I spent last Friday and Saturday at the BT Young Scientist Exhibition in Dublin. The CALMAST group at our college do a great job of communicating science to young people and I took a day out to go up and help out with physics demonstrations at their stand at the exhibition. They had super demonstrations covering all the sciences, including a robot that moves and talks, a show on Robert Boyle and simple demonstrations of the science of first aid . My own job was to demonstrate the physics of magnets, plasma balls and the like. It’s fun to do and great see the interest in young people, some kids find it utterly fascinating.
Robert Boyle (Eoin Gill) at the WIT stand (Boyle was born in Waterford)
Galileo (Astronomy Ireland)meets Boyle (WIT)
The WIT robot BENJI meets the Minister for the Environment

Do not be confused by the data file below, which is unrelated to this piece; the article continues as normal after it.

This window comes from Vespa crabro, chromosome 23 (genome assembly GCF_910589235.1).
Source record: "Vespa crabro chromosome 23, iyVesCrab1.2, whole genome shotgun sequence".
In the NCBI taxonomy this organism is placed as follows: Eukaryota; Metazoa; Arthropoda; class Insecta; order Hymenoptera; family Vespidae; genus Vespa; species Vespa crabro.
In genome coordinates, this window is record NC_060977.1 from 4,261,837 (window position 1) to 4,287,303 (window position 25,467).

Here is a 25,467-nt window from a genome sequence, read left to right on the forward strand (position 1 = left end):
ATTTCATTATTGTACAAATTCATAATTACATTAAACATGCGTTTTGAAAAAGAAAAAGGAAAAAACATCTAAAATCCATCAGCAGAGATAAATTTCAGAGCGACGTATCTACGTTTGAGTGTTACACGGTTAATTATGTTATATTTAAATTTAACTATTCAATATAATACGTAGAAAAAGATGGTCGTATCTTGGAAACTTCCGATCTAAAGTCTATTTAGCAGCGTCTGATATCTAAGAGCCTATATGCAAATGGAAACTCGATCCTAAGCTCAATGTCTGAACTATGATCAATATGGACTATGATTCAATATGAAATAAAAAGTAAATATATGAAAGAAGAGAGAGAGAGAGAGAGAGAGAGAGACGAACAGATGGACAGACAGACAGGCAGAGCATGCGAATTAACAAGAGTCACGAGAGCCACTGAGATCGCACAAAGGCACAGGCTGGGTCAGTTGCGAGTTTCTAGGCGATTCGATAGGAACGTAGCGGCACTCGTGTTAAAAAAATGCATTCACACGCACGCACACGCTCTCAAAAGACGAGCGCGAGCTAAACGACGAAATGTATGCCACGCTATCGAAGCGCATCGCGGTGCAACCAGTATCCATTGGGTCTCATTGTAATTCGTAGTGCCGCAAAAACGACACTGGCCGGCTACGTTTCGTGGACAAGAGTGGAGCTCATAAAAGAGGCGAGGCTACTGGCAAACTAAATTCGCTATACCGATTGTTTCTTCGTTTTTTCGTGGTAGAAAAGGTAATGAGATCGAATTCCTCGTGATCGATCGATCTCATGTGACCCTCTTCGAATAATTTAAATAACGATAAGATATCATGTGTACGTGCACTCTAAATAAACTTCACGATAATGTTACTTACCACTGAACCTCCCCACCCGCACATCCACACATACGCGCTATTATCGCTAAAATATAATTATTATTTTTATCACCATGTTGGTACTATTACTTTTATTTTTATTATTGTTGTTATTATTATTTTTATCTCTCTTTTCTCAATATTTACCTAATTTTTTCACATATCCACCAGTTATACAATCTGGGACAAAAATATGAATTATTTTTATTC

Such stands are really a sideshow to the main event. The Young Scientist is a highly successful science competiton for Irish secondary schools, where students from hundreds of schools submit detailed science projects. I didn’t get a chance to see all the projects, but there were some very interesting physics projects, ranging from a study of the surface brightness of disc galaxies to a mathematical model of the human face using factals. Two maths projects that caught my attention were a suggested new avenue for the solution of the Riemann Hypothesis via the Robin formulation and ‘ efficient numerical tests of of Robin’s reformulation of the Riemann hypothesis’ (the latter won 1st prize for individual project). Both these projects were from the same school – extraordinary what inspiration good secondary teachers can give. The overall winner of the competition was an ingenous method of determing the health of cattle using washing-up liqud, you can read about it here.
Of course, the real question is whether such projects and the whizz bang demonstrations next door motivate young people into choosing science as a career. I think they do to some extent as inspiration outside the classroom is often the key to a choice of career. Even if not, a lifelong curiosty about the subject can be fostered. However, I admit it’s a difficult thing to prove..